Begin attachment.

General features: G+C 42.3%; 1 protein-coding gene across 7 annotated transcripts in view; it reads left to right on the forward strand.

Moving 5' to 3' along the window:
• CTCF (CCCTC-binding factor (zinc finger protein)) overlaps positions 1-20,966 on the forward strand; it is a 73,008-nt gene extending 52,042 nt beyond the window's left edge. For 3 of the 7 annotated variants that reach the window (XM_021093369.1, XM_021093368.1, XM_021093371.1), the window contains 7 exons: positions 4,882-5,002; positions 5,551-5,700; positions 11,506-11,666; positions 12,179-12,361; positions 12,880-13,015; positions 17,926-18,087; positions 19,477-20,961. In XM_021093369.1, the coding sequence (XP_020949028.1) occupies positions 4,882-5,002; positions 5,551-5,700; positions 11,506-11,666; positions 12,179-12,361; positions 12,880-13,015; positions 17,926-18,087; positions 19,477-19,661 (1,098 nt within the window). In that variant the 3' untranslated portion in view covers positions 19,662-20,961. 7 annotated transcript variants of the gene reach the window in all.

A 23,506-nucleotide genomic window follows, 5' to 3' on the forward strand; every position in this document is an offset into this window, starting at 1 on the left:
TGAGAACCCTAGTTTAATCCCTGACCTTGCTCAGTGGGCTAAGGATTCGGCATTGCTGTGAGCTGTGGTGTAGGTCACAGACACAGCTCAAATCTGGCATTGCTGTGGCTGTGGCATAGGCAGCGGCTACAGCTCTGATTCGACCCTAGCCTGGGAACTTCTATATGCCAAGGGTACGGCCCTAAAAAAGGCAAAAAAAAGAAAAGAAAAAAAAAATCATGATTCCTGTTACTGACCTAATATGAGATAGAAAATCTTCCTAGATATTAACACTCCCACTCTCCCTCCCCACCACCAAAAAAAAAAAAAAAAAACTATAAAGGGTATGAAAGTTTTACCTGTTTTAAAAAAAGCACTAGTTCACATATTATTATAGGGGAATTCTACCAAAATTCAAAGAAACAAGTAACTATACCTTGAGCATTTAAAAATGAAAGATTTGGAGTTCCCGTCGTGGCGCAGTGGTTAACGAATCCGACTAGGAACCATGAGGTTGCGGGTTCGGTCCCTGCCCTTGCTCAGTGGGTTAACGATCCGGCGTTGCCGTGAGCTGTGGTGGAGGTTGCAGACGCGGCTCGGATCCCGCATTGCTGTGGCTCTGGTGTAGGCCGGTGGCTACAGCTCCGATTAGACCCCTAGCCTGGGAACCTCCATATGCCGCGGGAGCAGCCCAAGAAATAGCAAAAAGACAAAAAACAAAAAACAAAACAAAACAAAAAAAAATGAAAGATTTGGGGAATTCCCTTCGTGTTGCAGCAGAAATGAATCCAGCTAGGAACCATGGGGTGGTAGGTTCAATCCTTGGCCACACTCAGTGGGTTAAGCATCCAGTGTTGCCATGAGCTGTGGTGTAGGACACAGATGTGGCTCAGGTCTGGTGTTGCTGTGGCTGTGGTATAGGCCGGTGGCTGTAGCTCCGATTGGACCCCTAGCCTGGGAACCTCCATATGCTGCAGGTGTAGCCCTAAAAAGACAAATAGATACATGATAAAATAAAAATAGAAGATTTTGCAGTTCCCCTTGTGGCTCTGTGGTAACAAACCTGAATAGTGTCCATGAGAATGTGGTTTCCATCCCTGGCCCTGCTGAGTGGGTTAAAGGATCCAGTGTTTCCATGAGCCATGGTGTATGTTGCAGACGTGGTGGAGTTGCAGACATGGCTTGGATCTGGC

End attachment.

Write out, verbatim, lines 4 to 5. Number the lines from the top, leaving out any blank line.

A 23,506-nucleotide genomic window follows, 5' to 3' on the forward strand; every position in this document is an offset into this window, starting at 1 on the left:
TGAGAACCCTAGTTTAATCCCTGACCTTGCTCAGTGGGCTAAGGATTCGGCATTGCTGTGAGCTGTGGTGTAGGTCACAGACACAGCTCAAATCTGGCATTGCTGTGGCTGTGGCATAGGCAGCGGCTACAGCTCTGATTCGACCCTAGCCTGGGAACTTCTATATGCCAAGGGTACGGCCCTAAAAAAGGCAAAAAAAAGAAAAGAAAAAAAAAATCATGATTCCTGTTACTGACCTAATATGAGATAGAAAATCTTCCTAGATATTAACACTCCCACTCTCCCTCCCCACCACCAAAAAAAAAAAAAAAAAACTATAAAGGGTATGAAAGTTTTACCTGTTTTAAAAAAAGCACTAGTTCACATATTATTATAGGGGAATTCTACCAAAATTCAAAGAAACAAGTAACTATACCTTGAGCATTTAAAAATGAAAGATTTGGAGTTCCCGTCGTGGCGCAGTGGTTAACGAATCCGACTAGGAACCATGAGGTTGCGGGTTCGGTCCCTGCCCTTGCTCAGTGGGTTAACGATCCGGCGTTGCCGTGAGCTGTGGTGGAGGTTGCAGACGCGGCTCGGATCCCGCATTGCTGTGGCTCTGGTGTAGGCCGGTGGCTACAGCTCCGATTAGACCCCTAGCCTGGGAACCTCCATATGCCGCGGGAGCAGCCCAAGAAATAGCAAAAAGACAAAAAACAAAAAACAAAACAAAACAAAAAAAAATGAAAGATTTGGGGAATTCCCTTCGTGTTGCAGCAGAAATGAATCCAGCTAGGAACCATGGGGTGGTAGGTTCAATCCTTGGCCACACTCAGTGGGTTAAGCATCCAGTGTTGCCATGAGCTGTGGTGTAGGACACAGATGTGGCTCAGGTCTGGTGTTGCTGTGGCTGTGGTATAGGCCGGTGGCTGTAGCTCCGATTGGACCCCTAGCCTGGGAACCTCCATATGCTGCAGGTGTAGCCCTAAAAAGACAAATAGATACATGATAAAATAAAAATAGAAGATTTTGCAGTTCCCCTTGTGGCTCTGTGGTAACAAACCTGAATAGTGTCCATGAGAATGTGGTTTCCATCCCTGGCCCTGCTGAGTGGGTTAAAGGATCCAGTGTTTCCATGAGCCATGGTGTATGTTGCAGACGTGGTGGAGTTGCAGACATGGCTTGGATCTGGC